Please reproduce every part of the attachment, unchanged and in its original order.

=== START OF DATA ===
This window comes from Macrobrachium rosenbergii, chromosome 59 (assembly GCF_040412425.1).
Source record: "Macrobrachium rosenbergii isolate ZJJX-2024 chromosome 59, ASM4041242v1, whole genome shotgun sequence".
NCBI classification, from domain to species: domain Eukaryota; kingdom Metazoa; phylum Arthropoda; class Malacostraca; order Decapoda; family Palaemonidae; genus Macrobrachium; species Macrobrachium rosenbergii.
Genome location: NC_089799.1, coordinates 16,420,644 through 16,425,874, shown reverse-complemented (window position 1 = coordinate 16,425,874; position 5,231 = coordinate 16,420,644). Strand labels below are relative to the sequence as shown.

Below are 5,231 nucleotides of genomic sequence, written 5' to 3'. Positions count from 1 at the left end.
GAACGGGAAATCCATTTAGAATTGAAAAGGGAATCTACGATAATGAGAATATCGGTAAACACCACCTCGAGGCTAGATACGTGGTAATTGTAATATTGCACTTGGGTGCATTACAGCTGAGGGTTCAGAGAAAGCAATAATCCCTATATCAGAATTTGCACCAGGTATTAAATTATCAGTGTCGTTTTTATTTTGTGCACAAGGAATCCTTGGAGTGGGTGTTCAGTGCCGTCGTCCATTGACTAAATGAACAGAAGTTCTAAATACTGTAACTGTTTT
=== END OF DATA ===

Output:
This window comes from Macrobrachium rosenbergii, chromosome 59 (assembly GCF_040412425.1).
Source record: "Macrobrachium rosenbergii isolate ZJJX-2024 chromosome 59, ASM4041242v1, whole genome shotgun sequence".
NCBI classification, from domain to species: domain Eukaryota; kingdom Metazoa; phylum Arthropoda; class Malacostraca; order Decapoda; family Palaemonidae; genus Macrobrachium; species Macrobrachium rosenbergii.
Genome location: NC_089799.1, coordinates 16,420,644 through 16,425,874, shown reverse-complemented (window position 1 = coordinate 16,425,874; position 5,231 = coordinate 16,420,644). Strand labels below are relative to the sequence as shown.

Below are 5,231 nucleotides of genomic sequence, written 5' to 3'. Positions count from 1 at the left end.
GAACGGGAAATCCATTTAGAATTGAAAAGGGAATCTACGATAATGAGAATATCGGTAAACACCACCTCGAGGCTAGATACGTGGTAATTGTAATATTGCACTTGGGTGCATTACAGCTGAGGGTTCAGAGAAAGCAATAATCCCTATATCAGAATTTGCACCAGGTATTAAATTATCAGTGTCGTTTTTATTTTGTGCACAAGGAATCCTTGGAGTGGGTGTTCAGTGCCGTCGTCCATTGACTAAATGAACAGAAGTTCTAAATACTGTAACTGTTTT